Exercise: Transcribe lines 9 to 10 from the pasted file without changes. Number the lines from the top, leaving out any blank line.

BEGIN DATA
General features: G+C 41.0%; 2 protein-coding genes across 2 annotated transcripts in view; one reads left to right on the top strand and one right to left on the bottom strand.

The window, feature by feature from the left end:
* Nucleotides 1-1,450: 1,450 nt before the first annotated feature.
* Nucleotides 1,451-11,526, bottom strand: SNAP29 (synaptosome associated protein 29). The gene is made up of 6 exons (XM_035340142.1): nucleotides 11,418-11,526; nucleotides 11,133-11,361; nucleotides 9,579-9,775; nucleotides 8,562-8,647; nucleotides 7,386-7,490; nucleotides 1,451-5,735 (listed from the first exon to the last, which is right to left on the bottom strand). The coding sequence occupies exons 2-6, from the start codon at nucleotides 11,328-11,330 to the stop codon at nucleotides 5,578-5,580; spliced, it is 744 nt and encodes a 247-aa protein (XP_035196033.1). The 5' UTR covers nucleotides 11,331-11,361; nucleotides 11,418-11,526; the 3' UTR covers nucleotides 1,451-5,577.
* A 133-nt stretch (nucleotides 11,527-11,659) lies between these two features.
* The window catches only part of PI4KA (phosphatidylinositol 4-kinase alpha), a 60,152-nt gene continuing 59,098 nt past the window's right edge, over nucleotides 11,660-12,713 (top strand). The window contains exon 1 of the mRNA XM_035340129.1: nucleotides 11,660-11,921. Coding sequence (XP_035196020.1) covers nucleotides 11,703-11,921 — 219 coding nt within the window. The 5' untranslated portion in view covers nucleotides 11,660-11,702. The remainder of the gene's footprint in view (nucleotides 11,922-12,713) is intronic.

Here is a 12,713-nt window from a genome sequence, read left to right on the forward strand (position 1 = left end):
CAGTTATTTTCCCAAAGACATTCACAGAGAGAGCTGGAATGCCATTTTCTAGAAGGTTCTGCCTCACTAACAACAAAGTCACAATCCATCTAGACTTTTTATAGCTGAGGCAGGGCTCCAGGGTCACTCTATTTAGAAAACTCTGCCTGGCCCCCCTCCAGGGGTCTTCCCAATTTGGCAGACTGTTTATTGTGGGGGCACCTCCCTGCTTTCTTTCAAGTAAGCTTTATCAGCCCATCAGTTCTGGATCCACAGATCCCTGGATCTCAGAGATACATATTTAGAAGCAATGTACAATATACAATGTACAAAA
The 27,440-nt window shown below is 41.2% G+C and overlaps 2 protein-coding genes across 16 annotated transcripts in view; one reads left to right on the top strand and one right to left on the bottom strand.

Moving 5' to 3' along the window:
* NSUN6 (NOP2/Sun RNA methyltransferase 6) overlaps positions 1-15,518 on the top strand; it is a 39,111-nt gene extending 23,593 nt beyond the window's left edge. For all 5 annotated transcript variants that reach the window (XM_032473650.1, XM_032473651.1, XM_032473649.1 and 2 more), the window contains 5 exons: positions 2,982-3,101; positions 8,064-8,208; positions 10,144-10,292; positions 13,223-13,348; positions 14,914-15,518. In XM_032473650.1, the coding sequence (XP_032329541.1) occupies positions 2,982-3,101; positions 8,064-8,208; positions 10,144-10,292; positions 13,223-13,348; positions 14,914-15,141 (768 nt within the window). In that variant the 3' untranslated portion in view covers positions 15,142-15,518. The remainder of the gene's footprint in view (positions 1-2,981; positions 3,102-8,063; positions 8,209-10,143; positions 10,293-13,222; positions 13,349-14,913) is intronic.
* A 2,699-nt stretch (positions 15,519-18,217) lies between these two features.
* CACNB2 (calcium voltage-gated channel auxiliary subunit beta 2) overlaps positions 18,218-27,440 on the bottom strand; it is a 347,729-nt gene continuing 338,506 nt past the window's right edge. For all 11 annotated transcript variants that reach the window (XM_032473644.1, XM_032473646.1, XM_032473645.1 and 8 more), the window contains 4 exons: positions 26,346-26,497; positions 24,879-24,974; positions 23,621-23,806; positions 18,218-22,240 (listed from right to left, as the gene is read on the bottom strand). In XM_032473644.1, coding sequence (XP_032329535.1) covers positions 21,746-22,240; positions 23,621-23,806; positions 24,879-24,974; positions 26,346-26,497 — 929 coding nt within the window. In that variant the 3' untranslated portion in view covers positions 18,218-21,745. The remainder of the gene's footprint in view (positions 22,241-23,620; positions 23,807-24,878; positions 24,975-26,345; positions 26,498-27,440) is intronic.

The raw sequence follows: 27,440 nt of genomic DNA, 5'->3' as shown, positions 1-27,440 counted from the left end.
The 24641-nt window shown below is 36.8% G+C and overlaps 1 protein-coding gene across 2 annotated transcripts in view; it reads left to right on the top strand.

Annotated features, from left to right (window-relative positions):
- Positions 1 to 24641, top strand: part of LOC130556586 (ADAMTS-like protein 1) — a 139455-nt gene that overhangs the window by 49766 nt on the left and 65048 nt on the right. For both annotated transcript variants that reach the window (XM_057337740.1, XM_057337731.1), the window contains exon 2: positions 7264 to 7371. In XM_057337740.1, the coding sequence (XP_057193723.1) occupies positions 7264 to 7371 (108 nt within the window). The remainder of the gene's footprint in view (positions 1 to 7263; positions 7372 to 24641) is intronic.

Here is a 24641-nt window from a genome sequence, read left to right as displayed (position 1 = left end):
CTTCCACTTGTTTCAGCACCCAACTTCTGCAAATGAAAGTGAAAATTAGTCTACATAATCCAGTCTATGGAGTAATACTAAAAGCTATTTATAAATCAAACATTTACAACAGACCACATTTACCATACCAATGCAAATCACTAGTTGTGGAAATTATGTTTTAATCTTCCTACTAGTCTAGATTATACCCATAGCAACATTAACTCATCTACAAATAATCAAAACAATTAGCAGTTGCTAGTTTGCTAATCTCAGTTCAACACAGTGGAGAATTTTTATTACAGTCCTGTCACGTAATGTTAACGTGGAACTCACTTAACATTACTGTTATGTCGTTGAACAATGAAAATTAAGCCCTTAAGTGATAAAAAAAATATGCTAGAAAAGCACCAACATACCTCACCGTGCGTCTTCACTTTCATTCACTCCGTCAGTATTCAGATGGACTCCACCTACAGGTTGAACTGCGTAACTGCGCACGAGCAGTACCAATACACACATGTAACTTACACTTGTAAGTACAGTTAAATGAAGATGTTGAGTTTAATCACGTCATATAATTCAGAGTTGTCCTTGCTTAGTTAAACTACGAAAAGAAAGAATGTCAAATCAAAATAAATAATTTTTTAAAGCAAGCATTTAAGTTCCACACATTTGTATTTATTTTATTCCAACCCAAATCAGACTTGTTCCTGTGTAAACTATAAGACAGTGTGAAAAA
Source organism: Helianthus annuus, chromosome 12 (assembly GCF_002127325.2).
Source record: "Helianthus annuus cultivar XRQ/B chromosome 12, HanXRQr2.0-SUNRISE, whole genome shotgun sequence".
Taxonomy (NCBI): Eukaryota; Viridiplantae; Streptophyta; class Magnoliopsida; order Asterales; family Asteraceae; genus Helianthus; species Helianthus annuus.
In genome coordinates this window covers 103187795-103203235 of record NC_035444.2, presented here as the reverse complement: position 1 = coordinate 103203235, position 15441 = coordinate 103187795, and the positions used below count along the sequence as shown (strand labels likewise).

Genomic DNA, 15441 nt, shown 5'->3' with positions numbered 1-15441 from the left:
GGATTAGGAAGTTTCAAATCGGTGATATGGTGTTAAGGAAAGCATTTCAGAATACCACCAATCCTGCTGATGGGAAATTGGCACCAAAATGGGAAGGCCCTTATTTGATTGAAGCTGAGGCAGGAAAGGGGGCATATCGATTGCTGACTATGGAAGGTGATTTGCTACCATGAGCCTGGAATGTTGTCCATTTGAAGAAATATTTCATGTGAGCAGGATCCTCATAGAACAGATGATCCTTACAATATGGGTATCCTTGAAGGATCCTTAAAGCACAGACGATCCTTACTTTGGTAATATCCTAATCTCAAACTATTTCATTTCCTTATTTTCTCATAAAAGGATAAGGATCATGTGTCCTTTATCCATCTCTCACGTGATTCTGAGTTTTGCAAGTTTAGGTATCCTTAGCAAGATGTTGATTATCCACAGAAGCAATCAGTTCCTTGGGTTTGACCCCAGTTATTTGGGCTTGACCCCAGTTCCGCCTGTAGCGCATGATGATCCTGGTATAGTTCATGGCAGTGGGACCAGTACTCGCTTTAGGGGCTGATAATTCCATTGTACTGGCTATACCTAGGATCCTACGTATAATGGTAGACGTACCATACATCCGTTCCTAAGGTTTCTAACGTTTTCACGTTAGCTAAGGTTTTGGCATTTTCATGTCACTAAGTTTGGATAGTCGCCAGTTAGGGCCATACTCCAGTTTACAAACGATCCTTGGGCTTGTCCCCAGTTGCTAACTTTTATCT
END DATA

The 27,440-nt window shown below is 41.2% G+C and overlaps 2 protein-coding genes across 16 annotated transcripts in view; one reads left to right on the top strand and one right to left on the bottom strand.

Moving 5' to 3' along the window: